As demand grows in the beauty industry for more inclusive businesses, the first step to creating a welcoming environment for all clients is to make key changes.
“Gender-free pricing and consultations are a must for our industry to usher in a new era of inclusivity within the hair world,” says salon owner Jamie DiGrazia, founder of Hair Has No Gender, which provides resources and education for salon and barber businesses wanting to adapt.
How owners craft their messaging, pricing, and staff training is vital to creating a business where all clients feel heard, safe, seen, and celebrated, says DiGrazia, a Sam Villa Ambassador, award-winning stylist, Redken artist, and owner of the Logan Parlor salon.
DiGrazia offers these tips for business owners to provide a more inclusive experience:
1. Ask For Pronouns: Simply ask the salon team and clients to provide their pronouns. The main places to do this are:
- Digitally — on the website, in the booking system, on social media and email signature lines; and
- In person — in the salon, over the phone, and by offering/ wearing name tags and pronoun pins.
2. Gender-Free Pricing: Basing a service menu on practical factors such as time, cost of goods, techniques, and/ or hair length—rather than gender—is more efficient for booking, productivity, profitability, and growing a client base.
3. Gender-Affirming Consultations: There is a time for gender-neutral consultations—focusing on just the service, gender aside—and a time for gender-affirming consultations, where the client can articulate how they want to express their gender through their hair.
Which consultation to offer will vary from person to person, and relies on intentional communications that includes the following structure:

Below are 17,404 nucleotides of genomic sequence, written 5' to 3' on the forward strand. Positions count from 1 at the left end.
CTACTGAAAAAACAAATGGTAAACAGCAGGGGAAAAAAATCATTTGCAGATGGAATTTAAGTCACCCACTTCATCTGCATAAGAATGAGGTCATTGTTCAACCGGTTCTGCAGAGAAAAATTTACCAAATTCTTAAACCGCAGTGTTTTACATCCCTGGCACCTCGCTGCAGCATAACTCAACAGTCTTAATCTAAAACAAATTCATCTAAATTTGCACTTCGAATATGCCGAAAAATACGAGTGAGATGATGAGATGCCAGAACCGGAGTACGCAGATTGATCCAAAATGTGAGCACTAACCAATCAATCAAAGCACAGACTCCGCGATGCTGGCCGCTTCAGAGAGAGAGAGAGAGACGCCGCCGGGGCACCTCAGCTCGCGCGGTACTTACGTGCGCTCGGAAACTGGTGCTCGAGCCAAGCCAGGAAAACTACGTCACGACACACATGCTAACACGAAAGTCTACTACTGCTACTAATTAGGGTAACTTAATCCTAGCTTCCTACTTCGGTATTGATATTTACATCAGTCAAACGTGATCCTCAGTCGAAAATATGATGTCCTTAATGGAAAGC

- Honor and Offer Pronouns
- Practice Active and Deep Listening — This requires a stylist to absorb and understand what someone is saying, respond/ reflect on what's said, and retain the information for later reference. DiGrazia recommends sitting eye level (not talking through the mirror) so a client feels more comfortable opening up about what they want for themselves through their hair.
- Request Consent — Ask questions such as, “Can I ask you a few questions so I can offer you some suggestions?” and “May I touch your hair now?”
- Use Gender-Neutral/ Inclusive Language — Make it a habit while talking about the shape and giving compliments.
- Determine Suitability — Focus on the 3 elements of shape: perimeter, silhouette, and texture. Ask open-ended questions about each for clarity and to determine options. DiGrazia recommends artful questioning to connect and collaborate, such as:
“How do you want to feel; what vibe are we going for?”
“What do you want to enhance?”
“Is there anything you want to see less of?”
“Do you have any inspiration photos or references of styles you can share?”
- Give Expert Advice — Not only on the creation of the style, but in teaching how to use products and treatments, so the client feels confident in maintaining and recreating the style at home.
“Artists take requests to help serve someone's gender expression through hair, however they envision it. What an honor!” DiGrazia says.
For advocacy beyond the salon, DiGrazia has these recommendations:
- Contact state legislators as a business owner to protest gender-discrimination bills or laws.
- Research and vote in all elections, local and federal.
- Donate/ fundraise for human-rights organizations.
- List your business on the Hair Has No Gender Service Finder.
- Sign the petition to include textured hair in state board cosmetology testing standards (This information is given to state leaders to demonstrate support for this change, so it's important that everybody sign it.)
Creating inclusive imagery is also important. The androgynous cut on the model shown was achieved with a Sam Villa Signature Series Razor (straight and texture blades).
- Straight graduation of the sides, top, crown and back
- Scooping graduation in the nape
- Trimmer over comb on the side burn area — carve in a hard bold line to disconnect.
Hair: Jamie DiGrazia
Photographer: Chris Hershman
Model: Tricia Serpe